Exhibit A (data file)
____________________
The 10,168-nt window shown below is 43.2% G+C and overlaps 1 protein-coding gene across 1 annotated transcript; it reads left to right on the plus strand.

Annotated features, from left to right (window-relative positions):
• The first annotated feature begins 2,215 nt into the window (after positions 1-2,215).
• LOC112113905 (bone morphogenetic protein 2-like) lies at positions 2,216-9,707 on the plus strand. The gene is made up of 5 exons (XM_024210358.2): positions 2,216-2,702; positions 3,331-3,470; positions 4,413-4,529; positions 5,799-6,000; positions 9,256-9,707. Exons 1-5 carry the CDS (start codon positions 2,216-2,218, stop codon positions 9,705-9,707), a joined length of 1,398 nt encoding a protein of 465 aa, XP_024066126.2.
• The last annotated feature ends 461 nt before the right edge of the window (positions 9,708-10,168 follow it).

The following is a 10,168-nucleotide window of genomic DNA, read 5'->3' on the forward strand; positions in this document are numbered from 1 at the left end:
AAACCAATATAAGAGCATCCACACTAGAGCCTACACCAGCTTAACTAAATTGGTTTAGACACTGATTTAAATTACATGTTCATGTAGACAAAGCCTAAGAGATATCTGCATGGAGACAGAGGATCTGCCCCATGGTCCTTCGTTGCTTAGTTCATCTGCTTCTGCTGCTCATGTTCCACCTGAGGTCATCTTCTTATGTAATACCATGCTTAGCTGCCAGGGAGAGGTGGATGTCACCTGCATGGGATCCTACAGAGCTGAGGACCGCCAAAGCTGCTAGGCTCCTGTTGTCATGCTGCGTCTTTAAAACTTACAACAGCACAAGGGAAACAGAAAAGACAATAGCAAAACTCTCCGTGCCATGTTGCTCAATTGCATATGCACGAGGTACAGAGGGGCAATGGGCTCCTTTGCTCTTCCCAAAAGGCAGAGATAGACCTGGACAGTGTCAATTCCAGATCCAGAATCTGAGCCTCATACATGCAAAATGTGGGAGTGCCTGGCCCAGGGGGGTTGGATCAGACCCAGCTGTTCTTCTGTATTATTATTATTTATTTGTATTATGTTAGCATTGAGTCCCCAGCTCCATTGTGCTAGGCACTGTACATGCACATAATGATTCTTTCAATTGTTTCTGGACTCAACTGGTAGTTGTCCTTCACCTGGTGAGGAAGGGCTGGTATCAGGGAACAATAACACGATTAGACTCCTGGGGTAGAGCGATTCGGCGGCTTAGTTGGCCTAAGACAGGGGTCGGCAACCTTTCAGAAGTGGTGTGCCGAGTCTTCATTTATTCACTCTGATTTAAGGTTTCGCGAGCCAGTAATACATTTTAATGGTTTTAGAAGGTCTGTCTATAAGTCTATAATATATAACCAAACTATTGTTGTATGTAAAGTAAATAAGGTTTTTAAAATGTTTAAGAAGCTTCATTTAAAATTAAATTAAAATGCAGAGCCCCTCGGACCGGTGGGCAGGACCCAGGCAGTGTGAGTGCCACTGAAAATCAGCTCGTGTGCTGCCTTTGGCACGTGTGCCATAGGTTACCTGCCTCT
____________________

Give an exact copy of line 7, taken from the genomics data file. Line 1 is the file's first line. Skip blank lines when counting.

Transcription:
AAACCAATATAAGAGCATCCACACTAGAGCCTACACCAGCTTAACTAAATTGGTTTAGACACTGATTTAAATTACATGTTCATGTAGACAAAGCCTAAGAGATATCTGCATGGAGACAGAGGATCTGCCCCATGGTCCTTCGTTGCTTAGTTCATCTGCTTCTGCTGCTCATGTTCCACCTGAGGTCATCTTCTTATGTAATACCATGCTTAGCTGCCAGGGAGAGGTGGATGTCACCTGCATGGGATCCTACAGAGCTGAGGACCGCCAAAGCTGCTAGGCTCCTGTTGTCATGCTGCGTCTTTAAAACTTACAACAGCACAAGGGAAACAGAAAAGACAATAGCAAAACTCTCCGTGCCATGTTGCTCAATTGCATATGCACGAGGTACAGAGGGGCAATGGGCTCCTTTGCTCTTCCCAAAAGGCAGAGATAGACCTGGACAGTGTCAATTCCAGATCCAGAATCTGAGCCTCATACATGCAAAATGTGGGAGTGCCTGGCCCAGGGGGGTTGGATCAGACCCAGCTGTTCTTCTGTATTATTATTATTTATTTGTATTATGTTAGCATTGAGTCCCCAGCTCCATTGTGCTAGGCACTGTACATGCACATAATGATTCTTTCAATTGTTTCTGGACTCAACTGGTAGTTGTCCTTCACCTGGTGAGGAAGGGCTGGTATCAGGGAACAATAACACGATTAGACTCCTGGGGTAGAGCGATTCGGCGGCTTAGTTGGCCTAAGACAGGGGTCGGCAACCTTTCAGAAGTGGTGTGCCGAGTCTTCATTTATTCACTCTGATTTAAGGTTTCGCGAGCCAGTAATACATTTTAATGGTTTTAGAAGGTCTGTCTATAAGTCTATAATATATAACCAAACTATTGTTGTATGTAAAGTAAATAAGGTTTTTAAAATGTTTAAGAAGCTTCATTTAAAATTAAATTAAAATGCAGAGCCCCTCGGACCGGTGGGCAGGACCCAGGCAGTGTGAGTGCCACTGAAAATCAGCTCGTGTGCTGCCTTTGGCACGTGTGCCATAGGTTACCTGCCTCT